Feedback and collaboration (see point 3) may need to happen asynchronously. Be the flexible candidate—the person who is willing to occasionally disrupt their schedule for the greater good of the team.

For extra credit: don’t just look up time zones, look up whether they observe Daylight Savings Time.

To do: Be flexible about meeting times.

To discuss during your interview: Highlight a time when you worked on a team where members lived in different time zones. Discuss your processes.

3. Collaboration

As recently as six months ago, before the pandemic raged around the world, collaboration wasn’t quite as essential as it is today. In a remote office setting, collaboration doesn’t just mean working well with others—but actually sharing documents and editing them online on time.

Several cloud-based tools, such as Google Drive, Basecamp, and Trello, enable the type of collaborative teamwork that most companies want today.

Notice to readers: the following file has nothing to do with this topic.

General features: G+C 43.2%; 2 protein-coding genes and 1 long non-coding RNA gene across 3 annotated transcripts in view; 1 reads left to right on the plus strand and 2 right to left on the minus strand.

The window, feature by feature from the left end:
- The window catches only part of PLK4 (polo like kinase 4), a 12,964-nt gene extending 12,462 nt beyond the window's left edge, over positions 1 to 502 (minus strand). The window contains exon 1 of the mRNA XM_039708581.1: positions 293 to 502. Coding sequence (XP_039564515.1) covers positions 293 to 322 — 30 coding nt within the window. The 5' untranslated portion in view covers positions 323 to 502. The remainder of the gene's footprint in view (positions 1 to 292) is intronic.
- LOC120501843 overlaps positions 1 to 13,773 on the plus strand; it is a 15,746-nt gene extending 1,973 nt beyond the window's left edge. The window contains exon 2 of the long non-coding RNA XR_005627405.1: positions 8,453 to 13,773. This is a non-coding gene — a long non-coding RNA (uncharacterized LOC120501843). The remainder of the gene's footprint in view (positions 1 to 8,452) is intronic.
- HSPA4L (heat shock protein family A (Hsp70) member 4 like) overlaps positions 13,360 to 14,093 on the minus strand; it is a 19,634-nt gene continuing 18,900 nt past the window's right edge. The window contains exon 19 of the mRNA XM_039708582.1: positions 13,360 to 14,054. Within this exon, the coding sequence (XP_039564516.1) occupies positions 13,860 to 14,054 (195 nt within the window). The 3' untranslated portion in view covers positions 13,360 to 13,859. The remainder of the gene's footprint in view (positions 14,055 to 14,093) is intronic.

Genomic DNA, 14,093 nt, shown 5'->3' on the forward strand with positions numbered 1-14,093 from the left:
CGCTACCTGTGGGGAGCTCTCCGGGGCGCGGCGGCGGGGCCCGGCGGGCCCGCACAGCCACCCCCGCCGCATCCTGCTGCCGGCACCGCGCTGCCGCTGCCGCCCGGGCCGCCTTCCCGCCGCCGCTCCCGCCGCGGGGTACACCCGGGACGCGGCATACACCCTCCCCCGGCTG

To do: Download the correct software and practice using it.

To discuss during your interview: Discuss how you worked remotely with a group. Share how you overcame certain challenges.

4. Poise

Murphy’s Law states, “Anything that can go wrong will go wrong.”

When things do go awry, keeping your wits about you will demonstrate your consummate professionalism under fire. This will show your future bosses that you will be able to work well under the pressures of remote work.

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What could go wrong, you ask? You might be muted without realizing it—your Internet connection may not be robust, your headphones may blip out, your cellphone may ring, Zoom could have an outage. The list goes on and on.